Latest research

New Research from Queen's University Belfast. 

An Evidence Report on Trauma Informed Approaches in Northern Ireland. 

Launched 22nd February 2024

Read the Executive Summary report

Full report available soon on QUB website

To cite this report: Mooney, S., Fargas Malet, M., MacDonald, M., O’Neill, D., Walsh, C., Hayes, D. & Montgomery, M. (2024). ‘We are on a journey’: Implementing Trauma Informed Approaches in Northern Ireland. Belfast: Queen’s University Belfast, Safeguarding Board for Northern Ireland


Queen's University Belfast were commissioned by the SBNI to undertake research to: 

  • (i) update the previous 2018 evidence review sharing key components of effective trauma informed approach implementation in diverse real-world settings;
  • (ii) conduct online organisational surveys to the map progress across key sectors in NI;
  • (iii) establish a strategic overview of senior leadership assessment of implementation across NI;
  • (iv) capture the organisational learning from cross sector mixed method case studies; and
  • (v) provide recommendations for advancement of Trauma informed approaches across NI.


The findings of this study were launched on 22 February 2024. 


The research ‘We are on a Journey - Implementing Trauma Informed Approaches in Northern Ireland’ was conducted by a team from the School of Social Sciences, Education and Social Work at Queen’s, led by Dr Suzanne Mooney.

The research team conducted an extensive organisational review of the implementation of trauma informed approaches in Northern Ireland to date. This comprised an international literature review and a bespoke online survey completed by representatives of 53 statutory and voluntary sector organisations. An additional element of the study included 52 senior managers and professionals who participated in cross sector focus groups to assess progress to date across justice, education, health, community, voluntary and social care. The final part was sector specific case studies from Fane Street Primary School, the Salvation Army, the Youth Justice Agency, and the Belfast Health Inclusion Service for homeless people.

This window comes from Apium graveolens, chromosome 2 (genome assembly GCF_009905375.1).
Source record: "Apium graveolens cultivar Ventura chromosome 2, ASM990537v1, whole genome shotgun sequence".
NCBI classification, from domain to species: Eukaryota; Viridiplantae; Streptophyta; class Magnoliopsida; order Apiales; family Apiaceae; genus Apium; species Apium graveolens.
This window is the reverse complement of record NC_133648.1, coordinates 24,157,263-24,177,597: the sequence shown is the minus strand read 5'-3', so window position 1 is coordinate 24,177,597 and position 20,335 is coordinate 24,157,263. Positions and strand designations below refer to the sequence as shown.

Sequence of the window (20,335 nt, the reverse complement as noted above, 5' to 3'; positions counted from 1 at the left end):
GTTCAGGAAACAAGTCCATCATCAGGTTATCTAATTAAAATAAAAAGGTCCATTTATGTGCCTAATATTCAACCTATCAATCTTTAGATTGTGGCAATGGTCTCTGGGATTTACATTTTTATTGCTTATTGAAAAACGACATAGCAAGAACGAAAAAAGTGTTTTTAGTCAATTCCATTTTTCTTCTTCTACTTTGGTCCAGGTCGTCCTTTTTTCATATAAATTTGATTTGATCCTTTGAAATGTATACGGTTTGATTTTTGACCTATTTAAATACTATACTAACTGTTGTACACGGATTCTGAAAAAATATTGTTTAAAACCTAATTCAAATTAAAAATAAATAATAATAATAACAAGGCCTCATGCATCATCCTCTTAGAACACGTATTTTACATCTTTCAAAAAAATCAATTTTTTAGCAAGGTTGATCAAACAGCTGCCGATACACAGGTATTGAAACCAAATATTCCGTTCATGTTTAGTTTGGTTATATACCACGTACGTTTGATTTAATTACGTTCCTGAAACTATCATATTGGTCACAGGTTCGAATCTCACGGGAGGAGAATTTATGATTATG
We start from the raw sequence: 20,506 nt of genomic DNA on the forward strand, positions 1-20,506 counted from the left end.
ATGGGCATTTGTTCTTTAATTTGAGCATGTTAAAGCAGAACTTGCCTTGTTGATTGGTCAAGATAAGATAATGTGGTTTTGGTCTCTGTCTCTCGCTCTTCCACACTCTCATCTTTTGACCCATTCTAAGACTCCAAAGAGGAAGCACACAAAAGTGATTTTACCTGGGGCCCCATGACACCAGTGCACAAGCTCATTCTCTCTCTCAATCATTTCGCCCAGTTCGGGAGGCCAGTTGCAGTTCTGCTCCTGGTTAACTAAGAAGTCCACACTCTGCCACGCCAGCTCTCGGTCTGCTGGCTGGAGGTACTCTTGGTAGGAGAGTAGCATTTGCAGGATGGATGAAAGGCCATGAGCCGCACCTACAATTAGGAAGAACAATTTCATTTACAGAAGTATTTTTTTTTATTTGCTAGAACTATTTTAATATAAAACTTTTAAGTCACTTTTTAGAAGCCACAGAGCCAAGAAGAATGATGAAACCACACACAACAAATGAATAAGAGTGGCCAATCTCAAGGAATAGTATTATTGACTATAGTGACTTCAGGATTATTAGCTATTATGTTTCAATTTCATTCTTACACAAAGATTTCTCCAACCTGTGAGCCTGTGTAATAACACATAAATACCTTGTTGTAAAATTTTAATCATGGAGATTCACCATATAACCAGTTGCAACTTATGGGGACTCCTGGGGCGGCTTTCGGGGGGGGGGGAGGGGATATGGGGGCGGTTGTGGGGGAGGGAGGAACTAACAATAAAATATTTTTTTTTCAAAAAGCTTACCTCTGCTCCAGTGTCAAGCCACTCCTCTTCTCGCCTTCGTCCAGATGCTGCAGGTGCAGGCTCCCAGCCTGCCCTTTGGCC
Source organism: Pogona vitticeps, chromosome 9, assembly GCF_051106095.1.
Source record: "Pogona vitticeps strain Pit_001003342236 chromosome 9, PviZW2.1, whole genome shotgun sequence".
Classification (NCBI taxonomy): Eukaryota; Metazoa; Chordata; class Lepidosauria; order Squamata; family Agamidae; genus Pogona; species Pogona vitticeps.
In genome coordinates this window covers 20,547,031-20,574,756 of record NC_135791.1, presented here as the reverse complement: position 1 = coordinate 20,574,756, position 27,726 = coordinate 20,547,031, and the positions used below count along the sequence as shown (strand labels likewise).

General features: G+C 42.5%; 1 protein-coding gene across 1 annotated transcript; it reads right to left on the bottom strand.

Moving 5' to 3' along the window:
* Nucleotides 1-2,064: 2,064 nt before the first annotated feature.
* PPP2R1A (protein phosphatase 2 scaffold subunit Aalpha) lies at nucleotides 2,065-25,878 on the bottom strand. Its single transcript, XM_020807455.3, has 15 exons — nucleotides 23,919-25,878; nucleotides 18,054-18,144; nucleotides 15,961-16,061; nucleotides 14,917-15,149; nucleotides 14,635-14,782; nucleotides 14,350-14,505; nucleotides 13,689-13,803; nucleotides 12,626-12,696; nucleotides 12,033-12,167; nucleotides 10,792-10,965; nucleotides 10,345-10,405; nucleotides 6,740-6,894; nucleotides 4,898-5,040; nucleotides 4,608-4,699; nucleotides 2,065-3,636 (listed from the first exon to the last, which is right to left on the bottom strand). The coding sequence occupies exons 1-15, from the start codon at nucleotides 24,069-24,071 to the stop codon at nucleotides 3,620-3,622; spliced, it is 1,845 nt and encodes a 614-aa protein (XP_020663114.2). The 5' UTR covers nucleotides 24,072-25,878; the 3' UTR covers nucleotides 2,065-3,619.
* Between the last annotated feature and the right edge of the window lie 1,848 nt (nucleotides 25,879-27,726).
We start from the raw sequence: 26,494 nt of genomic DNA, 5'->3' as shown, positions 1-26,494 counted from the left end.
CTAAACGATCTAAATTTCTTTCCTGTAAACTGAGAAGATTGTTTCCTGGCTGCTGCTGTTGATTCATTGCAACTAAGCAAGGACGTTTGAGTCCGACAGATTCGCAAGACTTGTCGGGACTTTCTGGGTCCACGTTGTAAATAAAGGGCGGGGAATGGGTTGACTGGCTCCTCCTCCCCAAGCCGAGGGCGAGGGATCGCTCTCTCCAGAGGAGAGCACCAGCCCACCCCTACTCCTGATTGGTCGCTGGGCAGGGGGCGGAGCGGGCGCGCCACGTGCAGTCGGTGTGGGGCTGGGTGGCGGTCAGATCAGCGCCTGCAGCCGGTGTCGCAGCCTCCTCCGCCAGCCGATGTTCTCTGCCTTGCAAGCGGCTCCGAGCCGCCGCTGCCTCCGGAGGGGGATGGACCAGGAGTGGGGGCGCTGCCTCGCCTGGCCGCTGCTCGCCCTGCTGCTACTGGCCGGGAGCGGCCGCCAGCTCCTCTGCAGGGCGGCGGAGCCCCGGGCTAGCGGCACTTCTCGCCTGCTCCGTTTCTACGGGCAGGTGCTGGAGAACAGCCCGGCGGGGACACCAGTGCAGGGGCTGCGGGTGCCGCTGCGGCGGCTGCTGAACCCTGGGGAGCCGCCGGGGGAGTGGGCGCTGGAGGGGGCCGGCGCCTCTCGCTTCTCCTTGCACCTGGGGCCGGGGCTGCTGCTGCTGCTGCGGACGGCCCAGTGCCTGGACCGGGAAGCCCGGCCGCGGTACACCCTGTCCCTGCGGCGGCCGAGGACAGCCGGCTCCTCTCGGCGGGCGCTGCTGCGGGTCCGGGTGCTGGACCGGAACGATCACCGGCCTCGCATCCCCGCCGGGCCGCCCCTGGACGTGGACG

Representatives from the NI Executive's Tackling Paramilitarism, Criminality and Organised Crime Programme's Political Advisory Group, comprising Sinn Féin, DUP, Alliance, UUP and SDLP issued a collective statement in support of the research paper launch:

We welcome this important research paper on implementing trauma informed approaches in Northern Ireland. People in our society experience adversity and trauma in a range of ways, so it is important that we adopt a trauma informed approach across our system if we want to support those who need it most. By doing so, we will improve the life chances for all of society and create the conditions for children, and adults to thrive.”


The importance of adopting such a systemic approach was emphasised by Bernie McNally Independent Chair of the Safeguarding Board for Northern Ireland who said:

“Early adversity and trauma can negatively impact on individuals and communities and their ability to feel safe and to develop trusting relationships. We all deserve to live in a society that prioritises trauma responsive environments, policies, systems and services, that can benefit local people and communities.”


The lead researcher and report author, Dr Suzanne Mooney from the School of Social Sciences, Education and Social Work at Queen’s stated: 

Trauma informed approaches were universally perceived as having ‘no downsides’. They provide many benefits for service users and their family/network, but also for staff and service providers. These are critical issues in light of workforce recruitment and retention challenges across Northern Ireland.”

Key findings